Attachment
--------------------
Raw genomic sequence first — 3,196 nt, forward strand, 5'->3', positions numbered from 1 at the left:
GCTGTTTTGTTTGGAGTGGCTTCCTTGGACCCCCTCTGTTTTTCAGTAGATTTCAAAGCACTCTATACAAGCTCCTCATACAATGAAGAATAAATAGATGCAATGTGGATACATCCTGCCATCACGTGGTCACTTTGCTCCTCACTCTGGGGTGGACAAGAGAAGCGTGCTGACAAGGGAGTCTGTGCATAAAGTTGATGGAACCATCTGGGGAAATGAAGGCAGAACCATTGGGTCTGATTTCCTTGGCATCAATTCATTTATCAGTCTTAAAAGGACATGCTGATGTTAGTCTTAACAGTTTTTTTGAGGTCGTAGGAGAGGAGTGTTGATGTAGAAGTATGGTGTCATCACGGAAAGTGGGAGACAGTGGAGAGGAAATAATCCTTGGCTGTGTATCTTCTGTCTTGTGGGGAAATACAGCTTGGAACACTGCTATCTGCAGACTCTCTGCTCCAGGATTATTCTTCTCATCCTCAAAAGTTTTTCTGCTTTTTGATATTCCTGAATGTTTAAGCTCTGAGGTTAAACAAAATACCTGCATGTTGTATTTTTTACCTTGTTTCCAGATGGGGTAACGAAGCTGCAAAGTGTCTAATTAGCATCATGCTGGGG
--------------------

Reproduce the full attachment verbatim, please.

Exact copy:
Raw genomic sequence first — 3,196 nt, forward strand, 5'->3', positions numbered from 1 at the left:
GCTGTTTTGTTTGGAGTGGCTTCCTTGGACCCCCTCTGTTTTTCAGTAGATTTCAAAGCACTCTATACAAGCTCCTCATACAATGAAGAATAAATAGATGCAATGTGGATACATCCTGCCATCACGTGGTCACTTTGCTCCTCACTCTGGGGTGGACAAGAGAAGCGTGCTGACAAGGGAGTCTGTGCATAAAGTTGATGGAACCATCTGGGGAAATGAAGGCAGAACCATTGGGTCTGATTTCCTTGGCATCAATTCATTTATCAGTCTTAAAAGGACATGCTGATGTTAGTCTTAACAGTTTTTTTGAGGTCGTAGGAGAGGAGTGTTGATGTAGAAGTATGGTGTCATCACGGAAAGTGGGAGACAGTGGAGAGGAAATAATCCTTGGCTGTGTATCTTCTGTCTTGTGGGGAAATACAGCTTGGAACACTGCTATCTGCAGACTCTCTGCTCCAGGATTATTCTTCTCATCCTCAAAAGTTTTTCTGCTTTTTGATATTCCTGAATGTTTAAGCTCTGAGGTTAAACAAAATACCTGCATGTTGTATTTTTTACCTTGTTTCCAGATGGGGTAACGAAGCTGCAAAGTGTCTAATTAGCATCATGCTGGGG